Fall has firmly arrived here in Chicago, and that means that the offerings at the farmers market have radically changed in the past couple weeks. Right now, the choices pretty much consist of apples, winter squash, root vegetables and leafy greens. Luckily, all these fruits and veggies are pretty solid soup ingredients. I made a big pot of butternut squash soup today. I love this recipe because it freezes so well; if anything, the flavors get better. I try to double (or even triple) the ingredients, then divide it into one- or two-serving containers and have it on hand into the winter months.
1 small butternut squash
1 tablespoon of butter or 2 strips of bacon, diced
2-4 tablespoons chopped shallots
1 clove minced garlic
1 tablespoon minced fresh ginger
2 1/2 cups vegetable stock
1 1/2 cups buttermilk
Peel the butternut squash and scrape the seeds from the center with a spoon. Cut it into 1-inch cubes. (You need anywhere from four to six cups of butternut squash for the soup.) Grease a glass baking dish with cooking spray and arrange the cubed squash in a single layer in the bottom. Spray the top of the squash with cooking spray and sprinkle with salt and pepper. Bake at 375 degrees Fahrenheit for 30 to 45 minutes (or until the squash is fork-tender).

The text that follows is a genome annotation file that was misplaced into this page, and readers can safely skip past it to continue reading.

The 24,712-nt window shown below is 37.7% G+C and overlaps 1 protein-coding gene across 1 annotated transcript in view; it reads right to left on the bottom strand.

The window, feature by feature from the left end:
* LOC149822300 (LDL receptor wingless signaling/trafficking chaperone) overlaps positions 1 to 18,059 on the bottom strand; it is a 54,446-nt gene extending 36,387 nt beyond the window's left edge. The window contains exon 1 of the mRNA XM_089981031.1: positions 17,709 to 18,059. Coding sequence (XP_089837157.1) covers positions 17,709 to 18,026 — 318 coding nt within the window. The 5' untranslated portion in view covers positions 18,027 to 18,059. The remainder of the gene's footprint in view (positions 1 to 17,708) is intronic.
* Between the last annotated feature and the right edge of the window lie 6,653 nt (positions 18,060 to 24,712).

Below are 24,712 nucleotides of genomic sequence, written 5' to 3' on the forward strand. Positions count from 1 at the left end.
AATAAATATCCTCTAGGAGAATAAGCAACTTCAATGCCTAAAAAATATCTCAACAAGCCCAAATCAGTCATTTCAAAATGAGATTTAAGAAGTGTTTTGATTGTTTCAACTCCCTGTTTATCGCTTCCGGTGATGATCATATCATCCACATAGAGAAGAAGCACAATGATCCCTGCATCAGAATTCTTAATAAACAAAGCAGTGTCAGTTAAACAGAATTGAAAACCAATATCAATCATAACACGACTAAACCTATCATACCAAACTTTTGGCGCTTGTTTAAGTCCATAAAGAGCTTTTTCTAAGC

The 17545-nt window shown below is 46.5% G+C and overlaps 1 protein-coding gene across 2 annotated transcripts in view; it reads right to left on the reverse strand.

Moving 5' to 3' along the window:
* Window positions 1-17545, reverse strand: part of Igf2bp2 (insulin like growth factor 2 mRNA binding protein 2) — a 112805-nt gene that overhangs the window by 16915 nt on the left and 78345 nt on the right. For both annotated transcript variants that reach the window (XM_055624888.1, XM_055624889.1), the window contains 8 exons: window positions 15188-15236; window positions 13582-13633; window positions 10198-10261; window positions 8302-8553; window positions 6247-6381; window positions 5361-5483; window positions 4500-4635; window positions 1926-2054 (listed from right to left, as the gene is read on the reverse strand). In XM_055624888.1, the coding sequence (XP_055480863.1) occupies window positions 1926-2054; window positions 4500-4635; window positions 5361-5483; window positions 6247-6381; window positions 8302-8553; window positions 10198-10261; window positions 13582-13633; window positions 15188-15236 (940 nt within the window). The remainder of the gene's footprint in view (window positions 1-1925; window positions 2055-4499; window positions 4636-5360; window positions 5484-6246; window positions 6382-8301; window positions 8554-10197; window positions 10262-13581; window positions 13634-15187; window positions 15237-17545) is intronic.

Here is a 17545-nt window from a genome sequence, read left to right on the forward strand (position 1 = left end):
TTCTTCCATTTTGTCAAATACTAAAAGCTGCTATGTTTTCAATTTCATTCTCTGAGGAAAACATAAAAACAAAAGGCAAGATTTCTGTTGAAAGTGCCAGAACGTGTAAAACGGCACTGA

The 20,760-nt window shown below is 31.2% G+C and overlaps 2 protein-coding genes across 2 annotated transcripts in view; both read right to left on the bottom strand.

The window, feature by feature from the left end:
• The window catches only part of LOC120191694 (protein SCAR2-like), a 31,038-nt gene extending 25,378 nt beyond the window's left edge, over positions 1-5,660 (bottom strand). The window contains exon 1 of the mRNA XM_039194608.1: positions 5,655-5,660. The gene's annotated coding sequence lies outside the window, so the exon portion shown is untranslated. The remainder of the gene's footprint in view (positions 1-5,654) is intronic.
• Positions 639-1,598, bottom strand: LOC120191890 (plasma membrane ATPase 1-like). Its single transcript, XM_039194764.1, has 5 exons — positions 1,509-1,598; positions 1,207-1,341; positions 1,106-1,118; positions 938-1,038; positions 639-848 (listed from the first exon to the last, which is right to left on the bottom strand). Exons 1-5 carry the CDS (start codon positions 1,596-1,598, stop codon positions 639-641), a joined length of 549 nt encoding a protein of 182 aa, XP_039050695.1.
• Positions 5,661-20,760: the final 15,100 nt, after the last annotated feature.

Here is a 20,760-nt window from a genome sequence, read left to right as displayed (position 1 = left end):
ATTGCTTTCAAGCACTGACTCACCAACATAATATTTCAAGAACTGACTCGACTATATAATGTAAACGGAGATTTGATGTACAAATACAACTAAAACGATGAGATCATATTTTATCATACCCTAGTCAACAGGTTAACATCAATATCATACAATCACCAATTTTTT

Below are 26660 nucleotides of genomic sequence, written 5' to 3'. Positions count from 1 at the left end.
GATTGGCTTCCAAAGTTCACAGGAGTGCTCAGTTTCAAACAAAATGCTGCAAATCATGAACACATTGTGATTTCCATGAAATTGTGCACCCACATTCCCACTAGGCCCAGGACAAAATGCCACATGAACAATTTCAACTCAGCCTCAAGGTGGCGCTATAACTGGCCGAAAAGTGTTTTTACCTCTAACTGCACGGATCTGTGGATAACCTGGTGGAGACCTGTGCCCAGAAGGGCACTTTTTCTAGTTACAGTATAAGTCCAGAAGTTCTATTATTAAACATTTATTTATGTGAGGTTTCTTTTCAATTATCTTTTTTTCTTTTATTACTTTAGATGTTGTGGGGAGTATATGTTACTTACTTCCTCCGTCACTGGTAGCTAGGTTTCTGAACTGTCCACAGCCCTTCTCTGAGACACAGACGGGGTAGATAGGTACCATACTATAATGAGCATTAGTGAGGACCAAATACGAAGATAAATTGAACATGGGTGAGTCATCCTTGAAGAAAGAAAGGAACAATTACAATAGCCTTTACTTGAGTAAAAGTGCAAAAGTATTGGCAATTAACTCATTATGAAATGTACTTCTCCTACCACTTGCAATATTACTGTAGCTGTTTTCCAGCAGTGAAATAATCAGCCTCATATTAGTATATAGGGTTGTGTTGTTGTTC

Melt the butter or cook the diced bacon over medium heat in a Dutch oven or stockpot. Add the shallots, garlic and ginger and saute for about three minutes. If you’re using bacon, add these ingredients before the bacon is totally cooked so that it won’t burn.
Pour in the vegetable stock and the roasted butternut squash. Bring the mixture to a boil; let it boil for two to three minutes. Drop the heat to low and pour the buttermilk into the soup. Cook the soup, stirring constantly, for about two minutes, then remove it from the heat.
Use a food processor to puree the soup in three or four batches. Make sure to remove the spout cover from the hole in the lid so steam can escape. Cover the hole with a dish towel while the processor is on.